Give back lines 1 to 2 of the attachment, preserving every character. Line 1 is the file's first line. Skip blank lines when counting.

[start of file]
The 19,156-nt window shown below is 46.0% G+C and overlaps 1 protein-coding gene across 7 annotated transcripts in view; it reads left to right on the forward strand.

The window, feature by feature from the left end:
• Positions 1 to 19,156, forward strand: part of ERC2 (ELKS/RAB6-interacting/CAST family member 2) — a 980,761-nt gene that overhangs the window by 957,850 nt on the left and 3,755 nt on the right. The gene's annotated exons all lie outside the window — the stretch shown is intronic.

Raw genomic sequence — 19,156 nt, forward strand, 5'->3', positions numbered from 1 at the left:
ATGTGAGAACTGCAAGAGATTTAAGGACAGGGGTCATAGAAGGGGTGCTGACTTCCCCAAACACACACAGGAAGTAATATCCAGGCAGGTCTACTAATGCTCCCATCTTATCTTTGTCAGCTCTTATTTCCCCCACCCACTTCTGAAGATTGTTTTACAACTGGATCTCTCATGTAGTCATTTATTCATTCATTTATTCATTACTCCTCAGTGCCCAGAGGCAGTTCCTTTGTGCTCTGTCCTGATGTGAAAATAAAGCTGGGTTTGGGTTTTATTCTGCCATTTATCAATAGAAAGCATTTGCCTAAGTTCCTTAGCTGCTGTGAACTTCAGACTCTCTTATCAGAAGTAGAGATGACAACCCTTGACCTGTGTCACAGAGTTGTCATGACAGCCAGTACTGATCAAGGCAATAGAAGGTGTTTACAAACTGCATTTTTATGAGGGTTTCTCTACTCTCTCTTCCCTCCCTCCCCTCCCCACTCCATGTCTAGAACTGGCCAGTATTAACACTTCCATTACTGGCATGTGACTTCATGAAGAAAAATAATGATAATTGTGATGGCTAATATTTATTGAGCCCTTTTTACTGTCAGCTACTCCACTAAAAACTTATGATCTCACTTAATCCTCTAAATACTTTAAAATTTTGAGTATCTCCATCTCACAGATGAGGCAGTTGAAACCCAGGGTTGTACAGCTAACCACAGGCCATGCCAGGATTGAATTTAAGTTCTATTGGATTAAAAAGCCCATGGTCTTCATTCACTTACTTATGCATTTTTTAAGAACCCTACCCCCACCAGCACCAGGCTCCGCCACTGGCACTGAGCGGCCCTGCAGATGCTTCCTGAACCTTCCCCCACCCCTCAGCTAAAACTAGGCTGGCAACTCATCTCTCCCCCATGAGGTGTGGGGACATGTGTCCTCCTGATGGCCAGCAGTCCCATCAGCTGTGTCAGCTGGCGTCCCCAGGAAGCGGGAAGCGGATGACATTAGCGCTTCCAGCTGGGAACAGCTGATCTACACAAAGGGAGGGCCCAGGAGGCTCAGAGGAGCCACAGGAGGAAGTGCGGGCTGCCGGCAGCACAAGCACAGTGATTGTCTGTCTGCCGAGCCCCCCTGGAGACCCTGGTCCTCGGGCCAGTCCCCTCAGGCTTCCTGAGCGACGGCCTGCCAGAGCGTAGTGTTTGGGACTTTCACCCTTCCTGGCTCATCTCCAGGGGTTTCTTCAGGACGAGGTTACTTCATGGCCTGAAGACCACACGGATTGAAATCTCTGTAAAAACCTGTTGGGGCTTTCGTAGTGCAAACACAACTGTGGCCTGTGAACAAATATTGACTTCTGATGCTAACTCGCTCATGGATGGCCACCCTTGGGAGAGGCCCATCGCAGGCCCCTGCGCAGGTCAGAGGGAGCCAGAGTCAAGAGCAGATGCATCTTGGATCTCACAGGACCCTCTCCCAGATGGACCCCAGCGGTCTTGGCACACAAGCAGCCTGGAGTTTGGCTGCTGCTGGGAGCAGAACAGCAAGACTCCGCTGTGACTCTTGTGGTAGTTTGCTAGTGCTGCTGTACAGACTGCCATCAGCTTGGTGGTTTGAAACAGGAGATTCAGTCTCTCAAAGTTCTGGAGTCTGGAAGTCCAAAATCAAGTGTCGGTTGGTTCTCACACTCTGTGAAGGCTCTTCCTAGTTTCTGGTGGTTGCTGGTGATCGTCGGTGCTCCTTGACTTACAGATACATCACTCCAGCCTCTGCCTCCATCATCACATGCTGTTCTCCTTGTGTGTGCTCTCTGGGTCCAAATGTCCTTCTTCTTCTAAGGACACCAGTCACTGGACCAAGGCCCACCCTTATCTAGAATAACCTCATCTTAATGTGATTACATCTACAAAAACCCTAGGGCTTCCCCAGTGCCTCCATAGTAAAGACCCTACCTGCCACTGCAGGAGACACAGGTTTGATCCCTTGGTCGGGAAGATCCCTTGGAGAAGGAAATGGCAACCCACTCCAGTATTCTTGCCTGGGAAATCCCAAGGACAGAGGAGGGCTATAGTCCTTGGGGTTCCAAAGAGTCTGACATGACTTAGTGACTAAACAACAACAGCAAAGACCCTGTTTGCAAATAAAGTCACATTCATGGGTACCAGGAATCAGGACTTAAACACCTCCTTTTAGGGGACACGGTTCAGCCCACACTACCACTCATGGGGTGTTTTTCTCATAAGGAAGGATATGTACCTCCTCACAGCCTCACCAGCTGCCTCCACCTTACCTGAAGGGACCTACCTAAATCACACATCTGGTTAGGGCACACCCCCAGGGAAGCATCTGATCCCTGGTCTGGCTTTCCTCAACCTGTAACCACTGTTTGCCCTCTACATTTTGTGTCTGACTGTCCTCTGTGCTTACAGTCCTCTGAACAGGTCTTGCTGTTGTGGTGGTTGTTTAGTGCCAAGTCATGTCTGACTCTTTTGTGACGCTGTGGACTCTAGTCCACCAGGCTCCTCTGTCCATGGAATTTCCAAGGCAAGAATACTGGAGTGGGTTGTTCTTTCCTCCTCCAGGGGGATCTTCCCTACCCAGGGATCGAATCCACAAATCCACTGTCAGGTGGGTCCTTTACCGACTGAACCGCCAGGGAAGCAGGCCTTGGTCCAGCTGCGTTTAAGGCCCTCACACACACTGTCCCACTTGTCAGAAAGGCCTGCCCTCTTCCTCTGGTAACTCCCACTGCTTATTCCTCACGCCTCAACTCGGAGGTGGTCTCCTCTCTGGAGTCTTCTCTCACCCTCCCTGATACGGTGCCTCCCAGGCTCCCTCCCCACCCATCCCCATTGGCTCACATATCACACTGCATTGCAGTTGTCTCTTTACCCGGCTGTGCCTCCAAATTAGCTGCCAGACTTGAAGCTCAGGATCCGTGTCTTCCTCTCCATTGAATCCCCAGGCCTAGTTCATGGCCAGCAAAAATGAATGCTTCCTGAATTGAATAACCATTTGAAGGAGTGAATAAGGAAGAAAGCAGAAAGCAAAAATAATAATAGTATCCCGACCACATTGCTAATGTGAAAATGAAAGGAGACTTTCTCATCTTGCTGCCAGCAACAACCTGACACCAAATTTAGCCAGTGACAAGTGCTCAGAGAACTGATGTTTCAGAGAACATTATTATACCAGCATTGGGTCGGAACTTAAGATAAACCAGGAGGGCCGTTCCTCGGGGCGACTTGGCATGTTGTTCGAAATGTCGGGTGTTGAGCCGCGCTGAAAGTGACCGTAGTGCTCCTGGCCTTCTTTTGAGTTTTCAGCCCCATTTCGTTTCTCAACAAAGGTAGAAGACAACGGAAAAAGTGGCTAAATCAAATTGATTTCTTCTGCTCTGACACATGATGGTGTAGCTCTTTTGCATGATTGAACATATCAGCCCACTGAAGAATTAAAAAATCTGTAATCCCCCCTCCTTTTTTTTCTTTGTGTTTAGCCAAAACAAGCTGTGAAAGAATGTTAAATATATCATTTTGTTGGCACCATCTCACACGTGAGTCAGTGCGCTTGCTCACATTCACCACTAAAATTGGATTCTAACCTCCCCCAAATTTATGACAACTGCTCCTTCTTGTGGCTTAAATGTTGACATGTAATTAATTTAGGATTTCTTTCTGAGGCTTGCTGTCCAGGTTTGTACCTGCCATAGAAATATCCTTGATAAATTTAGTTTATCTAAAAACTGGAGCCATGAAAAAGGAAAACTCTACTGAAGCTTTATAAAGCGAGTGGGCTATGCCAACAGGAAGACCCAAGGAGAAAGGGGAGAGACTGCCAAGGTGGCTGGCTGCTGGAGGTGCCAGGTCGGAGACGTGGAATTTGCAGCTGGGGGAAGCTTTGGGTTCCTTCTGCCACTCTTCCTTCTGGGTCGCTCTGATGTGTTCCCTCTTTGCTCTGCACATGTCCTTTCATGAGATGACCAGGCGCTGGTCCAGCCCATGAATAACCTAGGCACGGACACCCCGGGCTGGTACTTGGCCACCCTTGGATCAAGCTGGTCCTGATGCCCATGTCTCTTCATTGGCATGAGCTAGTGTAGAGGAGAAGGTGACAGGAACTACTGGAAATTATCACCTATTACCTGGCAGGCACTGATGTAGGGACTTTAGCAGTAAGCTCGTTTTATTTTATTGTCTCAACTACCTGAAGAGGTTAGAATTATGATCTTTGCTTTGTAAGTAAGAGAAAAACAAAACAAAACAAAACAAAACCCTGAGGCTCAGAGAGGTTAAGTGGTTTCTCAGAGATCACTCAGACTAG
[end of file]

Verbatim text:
The 19,156-nt window shown below is 46.0% G+C and overlaps 1 protein-coding gene across 7 annotated transcripts in view; it reads left to right on the forward strand.

The window, feature by feature from the left end: